Conventional car keys are not required either, since the DriveNow vehicles can be unlocked by means of a chip inserted in the driver’s licence and started using a starter button.

During the initial phase, the Drive Now fleet will offer a variety of BMW 1-series and Mini models. In future, electric vehicles will also join the fleet. To cater for users’ specific preferences, as well as free use of public city centre parking, Drive Now also offers free parking spaces at selected multistorey car parks.

Drive Now is also aimed at non-BMW customers. Drive Now gives these customers the chance to drive a BMW 1-series or Mini model without first having to buy one. This will make the BMW and Mini brands more accessible and will introduce more people to these vehicles. In the same way, of course, Drive Now allows existing BMW or Mini customers to continue driving a BMW Group vehicle even when their own vehicle is not currently available, for example if they are in another city and have left their car at home. Car-sharing also helps to reduce the time spent searching for parking spaces and in addition is an alternative to ownership of little-used, elderly and inefficient vehicles.

Following Munich, further major European cities will get this service later in the year. In the longer term, there are also plans to extend this car-sharing service to other continents as well.

BMW i Ventures

In addition to developing and offering its own services, the BMW Group also provides services in partnership with other companies and makes strategic investments in mobility service providers. This task is now being handled by the venture capital company BMW i Ventures, which was established in early 2011 in New York. BMW i Ventures’ mission is to extend the BMW i product portfolio over the longer term by making equity investments in various cutting-edge service providers. As an investor, BMW i can provide backing for new, promising start-up companies, ensuring that development work on high-potential innovations continues and that these developments can eventually be put to use.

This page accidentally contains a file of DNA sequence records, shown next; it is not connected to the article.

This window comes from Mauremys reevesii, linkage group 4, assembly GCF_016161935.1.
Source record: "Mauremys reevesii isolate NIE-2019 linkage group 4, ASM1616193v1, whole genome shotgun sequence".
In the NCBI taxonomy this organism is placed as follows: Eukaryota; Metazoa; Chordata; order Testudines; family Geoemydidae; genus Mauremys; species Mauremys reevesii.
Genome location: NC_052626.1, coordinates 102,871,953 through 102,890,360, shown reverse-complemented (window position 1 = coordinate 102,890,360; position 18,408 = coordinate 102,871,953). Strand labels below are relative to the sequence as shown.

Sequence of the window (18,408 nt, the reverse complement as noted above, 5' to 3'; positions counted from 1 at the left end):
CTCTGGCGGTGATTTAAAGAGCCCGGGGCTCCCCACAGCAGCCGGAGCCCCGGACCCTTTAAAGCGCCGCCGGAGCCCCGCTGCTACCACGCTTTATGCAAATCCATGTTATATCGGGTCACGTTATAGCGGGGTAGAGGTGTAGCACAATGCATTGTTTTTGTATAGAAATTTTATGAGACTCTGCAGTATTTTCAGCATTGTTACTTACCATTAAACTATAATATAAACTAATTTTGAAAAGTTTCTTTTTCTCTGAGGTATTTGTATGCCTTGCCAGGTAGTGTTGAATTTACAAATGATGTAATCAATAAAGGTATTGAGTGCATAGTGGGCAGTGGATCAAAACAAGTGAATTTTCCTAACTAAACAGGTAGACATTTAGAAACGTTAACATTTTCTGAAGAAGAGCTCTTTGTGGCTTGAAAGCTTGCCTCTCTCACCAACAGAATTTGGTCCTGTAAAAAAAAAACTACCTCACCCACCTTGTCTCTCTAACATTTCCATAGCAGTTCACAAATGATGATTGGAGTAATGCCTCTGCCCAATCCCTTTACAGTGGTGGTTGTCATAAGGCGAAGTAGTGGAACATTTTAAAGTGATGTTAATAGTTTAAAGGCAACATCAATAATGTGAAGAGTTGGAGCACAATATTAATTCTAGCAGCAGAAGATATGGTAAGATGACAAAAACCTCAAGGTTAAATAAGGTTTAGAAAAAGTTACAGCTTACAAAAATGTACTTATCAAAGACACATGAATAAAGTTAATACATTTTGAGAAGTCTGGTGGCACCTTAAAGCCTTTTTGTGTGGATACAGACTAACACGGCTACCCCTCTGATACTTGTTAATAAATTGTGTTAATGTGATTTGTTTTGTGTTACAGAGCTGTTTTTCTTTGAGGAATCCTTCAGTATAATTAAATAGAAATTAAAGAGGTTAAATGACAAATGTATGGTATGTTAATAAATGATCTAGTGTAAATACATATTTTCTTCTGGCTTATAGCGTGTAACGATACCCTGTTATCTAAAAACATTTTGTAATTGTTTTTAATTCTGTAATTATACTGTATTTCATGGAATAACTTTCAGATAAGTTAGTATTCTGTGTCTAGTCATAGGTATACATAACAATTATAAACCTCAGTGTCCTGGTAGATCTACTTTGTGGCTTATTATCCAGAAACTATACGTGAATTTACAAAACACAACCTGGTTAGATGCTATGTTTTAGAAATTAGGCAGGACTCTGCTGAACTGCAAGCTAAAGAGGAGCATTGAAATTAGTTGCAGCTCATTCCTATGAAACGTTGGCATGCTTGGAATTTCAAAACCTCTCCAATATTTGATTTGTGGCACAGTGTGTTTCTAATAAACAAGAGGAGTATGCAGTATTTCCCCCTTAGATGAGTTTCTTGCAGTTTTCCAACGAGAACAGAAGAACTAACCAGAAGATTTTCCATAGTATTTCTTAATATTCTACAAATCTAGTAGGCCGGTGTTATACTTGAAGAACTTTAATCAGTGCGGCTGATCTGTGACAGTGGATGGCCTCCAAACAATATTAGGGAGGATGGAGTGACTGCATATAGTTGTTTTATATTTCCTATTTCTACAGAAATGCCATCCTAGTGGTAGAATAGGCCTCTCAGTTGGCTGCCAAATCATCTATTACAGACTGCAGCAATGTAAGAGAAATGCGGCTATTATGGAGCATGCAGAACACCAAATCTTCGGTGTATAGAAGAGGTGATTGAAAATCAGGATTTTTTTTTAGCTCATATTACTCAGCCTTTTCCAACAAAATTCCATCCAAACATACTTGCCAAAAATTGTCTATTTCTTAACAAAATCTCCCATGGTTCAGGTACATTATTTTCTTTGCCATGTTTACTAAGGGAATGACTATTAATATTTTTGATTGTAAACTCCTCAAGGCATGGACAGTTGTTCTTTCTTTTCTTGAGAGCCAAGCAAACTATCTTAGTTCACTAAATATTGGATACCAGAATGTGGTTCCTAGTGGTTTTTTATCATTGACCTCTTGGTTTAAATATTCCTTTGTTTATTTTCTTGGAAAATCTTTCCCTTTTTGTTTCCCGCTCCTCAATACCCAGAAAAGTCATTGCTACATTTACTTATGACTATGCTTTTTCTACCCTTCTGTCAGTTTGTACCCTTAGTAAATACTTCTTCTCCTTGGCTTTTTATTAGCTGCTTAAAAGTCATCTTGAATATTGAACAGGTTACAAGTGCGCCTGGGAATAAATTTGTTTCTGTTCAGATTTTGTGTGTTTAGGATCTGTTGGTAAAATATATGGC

This is also a useful enrichment for the BMW Group’s own innovation capacity. The first investment by BMW i Ventures was in the New York-based company My City Way. As a mobile app, My City Way provides users with information on public transport, parking availability and local entertainment for over 50 cities in the USA, Canada, Europe and Asia. The list of cities will continue to grow in the course of the global market rollout.

The second investment by BMW i Ventures was in ‘Park at my House’, an internet platform which allows private individuals to rent out their driveway or private parking space on an occasional or permanent basis. By allowing the general public to use private parking spaces, this flexible parking management service reduces the pressure on on-street parking. Finding and renting a nearby parking space, using the internet or a smartphone app, is simplicity itself.

With its car-independent mobility services and systematic promotion of innovation, BMW has paved the way for a comprehensive and innovative mobility experience. And it doesn’t stop there: at the same time the BMW Group is also working to intelligently integrate these various services. The underlying idea is to pool the information from all the different services and make it available in the most suitable form for the various target groups. For example, My City Way information for tourists visiting an unfamiliar city could be combined with a vehicle provided by Drive Now. Users could then, say, be offered a customised city tour, possibly already uploaded into the navigation system, focusing on specific areas of interest like art, history or architecture. This could be further integrated with parking information from Connected Drive and Park at my House so that the user could quickly find the best parking space for their vehicle.

BMW i3 Concept
Length 3845
Width 2011
Height 1537
Kerb mass 1250
Seats 4
Luggage space 200l
PS 170
Nm 250
Maximum speed 93
0-100km/h 7.9
80km/h-120km/h 6.0
Electric range
— estimated
— FTP 72 cycle

Battery charge time
— fast charge

6h to 100%
1hr to 80%
BMW i8 Concept
Length 4632
Width 1955
Height 1280
Wheelbase 2800
Kerb mass 1480
Seats 2+2
Luggage space 150l
— system
— petrol engine
— electric motor

— system
— petrol engine
— electric motor

Maximum speed 155
0-100km/h 4.6
80km/h-120km/h 4.0
Electric range (estimated) 20
Battery charge time (standard) 1.75hr to 100%